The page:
‘Moments’ determine the quality of your life

How can you live without time? Or more accurately, how can you live without a time “piece”?
That’s the question I had to ask myself many times last week high in the Colorado Rockies.
To begin with, my wristwatch kept perfect time, faithfully signalling one activity after another. But then the hands began to drag. Sometimes registering 15 minutes late, and the next time two hours. Then stopping altogether for a spell before starting up briefly again.
Oh, it was a fine resort all right, with elegant restaurants, well-groomed ski slopes, cappuccino shops, a world-class skating rink, and wonderful bookstores. A resort that offers almost anything your heart could desire–anything, that is, except a replacement battery for an ailing watch.
And it turns out that even on vacation, the world counts time in carefully measured units. Buses run on schedule. Dinner reservations are definite. And the evening news is precisely timed.
So in a world of seconds, minutes, and hours, how could I be anything but a misfit with a watch that counted time only in broad unmeasured sweeps.
Now I believe firmly in counting time because “time is life.” And as time-management guru Alan Lakein says, “To waste your time is to waste your life; to manage your time is to manage your life.”
Over the decades, Lakein’s best-selling “How to Get Control of Your Time and Your Life” has been one of my favourite books.
I learned from Lakein to make a daily “to do” list. And then priorize it. A-B-C and 1-2-3. And then to work first on the A-1’s, and if at all possible drop the C-3’s. I learned to ask the questions, “What’s the best use of my time right now?” and “What can I not do?”
I learned from Lakein to be aware of my seconds, and my minutes and my hours. And I couldn’t help counting it a moment of synchronicity that my watch failed at almost the exact time when I began reading Lakein’s newest book–“Give Me a Moment and I’ll Change Your Life–Tools for Moment Management.”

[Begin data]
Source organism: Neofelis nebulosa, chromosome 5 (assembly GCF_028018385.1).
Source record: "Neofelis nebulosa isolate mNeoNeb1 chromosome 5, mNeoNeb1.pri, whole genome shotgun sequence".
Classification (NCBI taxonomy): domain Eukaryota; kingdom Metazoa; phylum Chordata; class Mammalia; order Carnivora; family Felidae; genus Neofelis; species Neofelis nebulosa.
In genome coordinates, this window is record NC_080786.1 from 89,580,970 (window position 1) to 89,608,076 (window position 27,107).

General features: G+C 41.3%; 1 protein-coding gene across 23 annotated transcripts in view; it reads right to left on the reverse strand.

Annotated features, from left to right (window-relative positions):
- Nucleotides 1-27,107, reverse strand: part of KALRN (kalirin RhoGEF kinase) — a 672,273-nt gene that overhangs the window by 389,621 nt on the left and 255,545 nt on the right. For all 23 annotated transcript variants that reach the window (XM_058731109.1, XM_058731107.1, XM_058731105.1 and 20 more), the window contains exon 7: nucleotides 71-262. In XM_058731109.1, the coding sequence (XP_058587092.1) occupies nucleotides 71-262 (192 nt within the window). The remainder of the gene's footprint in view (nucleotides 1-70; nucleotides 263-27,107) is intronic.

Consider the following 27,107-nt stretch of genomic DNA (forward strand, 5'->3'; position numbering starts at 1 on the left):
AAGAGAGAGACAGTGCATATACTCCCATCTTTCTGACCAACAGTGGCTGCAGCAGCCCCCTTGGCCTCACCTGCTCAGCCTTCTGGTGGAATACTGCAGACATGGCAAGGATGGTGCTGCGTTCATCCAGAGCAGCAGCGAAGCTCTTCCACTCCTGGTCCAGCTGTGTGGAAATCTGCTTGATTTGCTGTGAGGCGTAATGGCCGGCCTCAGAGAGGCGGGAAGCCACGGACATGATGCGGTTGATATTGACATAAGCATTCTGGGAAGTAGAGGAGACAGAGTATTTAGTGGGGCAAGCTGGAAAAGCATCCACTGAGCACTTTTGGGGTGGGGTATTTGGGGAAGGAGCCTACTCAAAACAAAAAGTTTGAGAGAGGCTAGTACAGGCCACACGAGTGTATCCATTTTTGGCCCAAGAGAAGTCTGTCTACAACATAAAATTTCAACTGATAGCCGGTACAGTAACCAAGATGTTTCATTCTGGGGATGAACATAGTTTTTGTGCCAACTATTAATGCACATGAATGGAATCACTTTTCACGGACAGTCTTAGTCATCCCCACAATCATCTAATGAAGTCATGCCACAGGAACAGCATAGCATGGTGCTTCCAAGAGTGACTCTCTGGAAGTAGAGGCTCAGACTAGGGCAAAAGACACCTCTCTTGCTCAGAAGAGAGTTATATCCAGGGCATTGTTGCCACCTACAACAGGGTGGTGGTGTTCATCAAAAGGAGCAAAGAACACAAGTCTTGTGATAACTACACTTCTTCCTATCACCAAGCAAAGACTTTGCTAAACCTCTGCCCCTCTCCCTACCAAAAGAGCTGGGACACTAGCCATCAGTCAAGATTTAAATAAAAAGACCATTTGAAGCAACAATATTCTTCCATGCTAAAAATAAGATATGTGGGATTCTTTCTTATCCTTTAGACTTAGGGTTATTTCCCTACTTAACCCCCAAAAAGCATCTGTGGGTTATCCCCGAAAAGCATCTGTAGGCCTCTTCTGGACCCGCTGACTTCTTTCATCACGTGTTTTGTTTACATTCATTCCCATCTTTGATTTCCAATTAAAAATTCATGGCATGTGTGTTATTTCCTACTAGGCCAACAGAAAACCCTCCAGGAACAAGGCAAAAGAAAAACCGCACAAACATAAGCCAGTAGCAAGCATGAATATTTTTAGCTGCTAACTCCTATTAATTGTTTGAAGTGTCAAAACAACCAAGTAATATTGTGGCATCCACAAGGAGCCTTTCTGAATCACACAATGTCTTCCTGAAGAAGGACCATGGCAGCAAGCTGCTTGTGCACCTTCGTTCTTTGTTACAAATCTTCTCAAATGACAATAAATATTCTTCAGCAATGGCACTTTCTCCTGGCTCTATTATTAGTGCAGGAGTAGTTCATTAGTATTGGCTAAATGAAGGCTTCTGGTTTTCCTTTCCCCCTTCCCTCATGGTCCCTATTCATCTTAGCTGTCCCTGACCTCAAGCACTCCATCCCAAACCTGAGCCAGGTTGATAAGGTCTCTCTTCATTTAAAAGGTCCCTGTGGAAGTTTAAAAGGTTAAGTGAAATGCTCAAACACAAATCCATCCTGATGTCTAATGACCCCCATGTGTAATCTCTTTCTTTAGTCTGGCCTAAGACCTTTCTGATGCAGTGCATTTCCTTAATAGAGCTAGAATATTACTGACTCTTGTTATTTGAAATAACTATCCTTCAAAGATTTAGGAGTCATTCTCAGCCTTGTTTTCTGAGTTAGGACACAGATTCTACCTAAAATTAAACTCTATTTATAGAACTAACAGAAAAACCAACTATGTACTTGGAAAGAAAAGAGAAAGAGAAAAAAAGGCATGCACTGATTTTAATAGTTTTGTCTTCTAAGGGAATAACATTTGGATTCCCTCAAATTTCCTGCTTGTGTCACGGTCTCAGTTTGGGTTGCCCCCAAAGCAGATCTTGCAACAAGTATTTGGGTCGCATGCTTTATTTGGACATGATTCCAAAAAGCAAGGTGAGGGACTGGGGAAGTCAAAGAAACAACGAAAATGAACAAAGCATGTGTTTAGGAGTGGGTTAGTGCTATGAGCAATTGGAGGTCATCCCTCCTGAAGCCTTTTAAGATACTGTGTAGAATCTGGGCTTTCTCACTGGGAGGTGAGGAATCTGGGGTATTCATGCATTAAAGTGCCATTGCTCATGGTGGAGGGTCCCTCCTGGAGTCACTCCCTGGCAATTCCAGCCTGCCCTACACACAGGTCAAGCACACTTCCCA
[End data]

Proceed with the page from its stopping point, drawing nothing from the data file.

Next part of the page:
Certainly, Lakein isn’t going back on his time management principles; but, on the other hand, he wants to remind us that the really important things in life are seldom measured by the clock.
Unlike a second or a minute, a moment is an unspecified amount of time. A brief amount of time that is happening right now. “This moment.” It didn’t happen yesterday, and it isn’t going to happen tomorrow.
Some moments are rare, like when you learn you’ve just won the lottery. Others are everyday, like brushing your teeth. Many moments will be remembered forever.
And the goal of life is to add quality to your moments. Shed negative moments, and find positive ones. Immerse yourself in the now. Experience this moment.
A red bird perches on a tree covered with new-fallen snow. That’s a moment and it doesn’t end until the bird flies away or you look away. You slowly peel and eat your favourite apple. That’s a moment. Treasure it.
Cappuccino with a book. Or a long hot bath. A gorgeous sunrise on your morning walk. A birthday celebration with a 98-year-old friend. These are the moments that make up our lives.
Seconds, minutes, and hours have little to do with the quality of our total lives. It’s not the clock, but the moments, that create happiness and successful living.
And always remember, says Lakein, “Every moment is an opportunity; and one moment can change your life.”

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